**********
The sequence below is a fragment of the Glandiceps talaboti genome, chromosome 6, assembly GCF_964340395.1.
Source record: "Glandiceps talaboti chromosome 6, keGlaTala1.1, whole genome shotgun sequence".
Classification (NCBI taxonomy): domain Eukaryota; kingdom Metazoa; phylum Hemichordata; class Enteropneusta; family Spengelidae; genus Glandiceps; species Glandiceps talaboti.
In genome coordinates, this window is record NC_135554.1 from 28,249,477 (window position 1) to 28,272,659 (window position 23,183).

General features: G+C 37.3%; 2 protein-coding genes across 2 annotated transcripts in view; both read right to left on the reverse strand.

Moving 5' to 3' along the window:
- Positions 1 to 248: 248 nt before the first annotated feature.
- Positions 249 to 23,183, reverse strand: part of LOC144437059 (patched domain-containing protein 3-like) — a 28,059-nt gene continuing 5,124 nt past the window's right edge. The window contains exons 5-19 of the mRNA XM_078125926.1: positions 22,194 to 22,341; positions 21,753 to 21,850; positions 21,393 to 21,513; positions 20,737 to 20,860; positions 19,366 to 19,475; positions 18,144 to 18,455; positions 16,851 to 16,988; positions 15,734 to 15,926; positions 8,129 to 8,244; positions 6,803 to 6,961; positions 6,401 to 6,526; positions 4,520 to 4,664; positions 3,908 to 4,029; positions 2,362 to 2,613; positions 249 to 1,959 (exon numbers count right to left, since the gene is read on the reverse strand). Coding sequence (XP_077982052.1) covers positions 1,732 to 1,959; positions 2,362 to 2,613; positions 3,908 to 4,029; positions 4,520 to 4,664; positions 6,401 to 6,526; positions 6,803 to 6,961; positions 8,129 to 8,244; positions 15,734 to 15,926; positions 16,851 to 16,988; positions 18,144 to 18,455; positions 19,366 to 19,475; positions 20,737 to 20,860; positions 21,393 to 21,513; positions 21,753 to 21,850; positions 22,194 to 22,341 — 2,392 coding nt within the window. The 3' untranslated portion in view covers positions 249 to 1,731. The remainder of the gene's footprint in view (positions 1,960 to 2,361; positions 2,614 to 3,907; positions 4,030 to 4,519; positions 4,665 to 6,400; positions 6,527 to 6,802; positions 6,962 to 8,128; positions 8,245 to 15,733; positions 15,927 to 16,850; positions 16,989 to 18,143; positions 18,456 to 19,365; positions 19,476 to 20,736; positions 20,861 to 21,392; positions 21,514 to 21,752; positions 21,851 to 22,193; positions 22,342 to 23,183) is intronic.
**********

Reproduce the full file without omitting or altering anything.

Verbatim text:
The sequence below is a fragment of the Glandiceps talaboti genome, chromosome 6, assembly GCF_964340395.1.
Source record: "Glandiceps talaboti chromosome 6, keGlaTala1.1, whole genome shotgun sequence".
Classification (NCBI taxonomy): domain Eukaryota; kingdom Metazoa; phylum Hemichordata; class Enteropneusta; family Spengelidae; genus Glandiceps; species Glandiceps talaboti.
In genome coordinates, this window is record NC_135554.1 from 28,249,477 (window position 1) to 28,272,659 (window position 23,183).

General features: G+C 37.3%; 2 protein-coding genes across 2 annotated transcripts in view; both read right to left on the reverse strand.

Moving 5' to 3' along the window:
- Positions 1 to 248: 248 nt before the first annotated feature.
- Positions 249 to 23,183, reverse strand: part of LOC144437059 (patched domain-containing protein 3-like) — a 28,059-nt gene continuing 5,124 nt past the window's right edge. The window contains exons 5-19 of the mRNA XM_078125926.1: positions 22,194 to 22,341; positions 21,753 to 21,850; positions 21,393 to 21,513; positions 20,737 to 20,860; positions 19,366 to 19,475; positions 18,144 to 18,455; positions 16,851 to 16,988; positions 15,734 to 15,926; positions 8,129 to 8,244; positions 6,803 to 6,961; positions 6,401 to 6,526; positions 4,520 to 4,664; positions 3,908 to 4,029; positions 2,362 to 2,613; positions 249 to 1,959 (exon numbers count right to left, since the gene is read on the reverse strand). Coding sequence (XP_077982052.1) covers positions 1,732 to 1,959; positions 2,362 to 2,613; positions 3,908 to 4,029; positions 4,520 to 4,664; positions 6,401 to 6,526; positions 6,803 to 6,961; positions 8,129 to 8,244; positions 15,734 to 15,926; positions 16,851 to 16,988; positions 18,144 to 18,455; positions 19,366 to 19,475; positions 20,737 to 20,860; positions 21,393 to 21,513; positions 21,753 to 21,850; positions 22,194 to 22,341 — 2,392 coding nt within the window. The 3' untranslated portion in view covers positions 249 to 1,731. The remainder of the gene's footprint in view (positions 1,960 to 2,361; positions 2,614 to 3,907; positions 4,030 to 4,519; positions 4,665 to 6,400; positions 6,527 to 6,802; positions 6,962 to 8,128; positions 8,245 to 15,733; positions 15,927 to 16,850; positions 16,989 to 18,143; positions 18,456 to 19,365; positions 19,476 to 20,736; positions 20,861 to 21,392; positions 21,514 to 21,752; positions 21,851 to 22,193; positions 22,342 to 23,183) is intronic.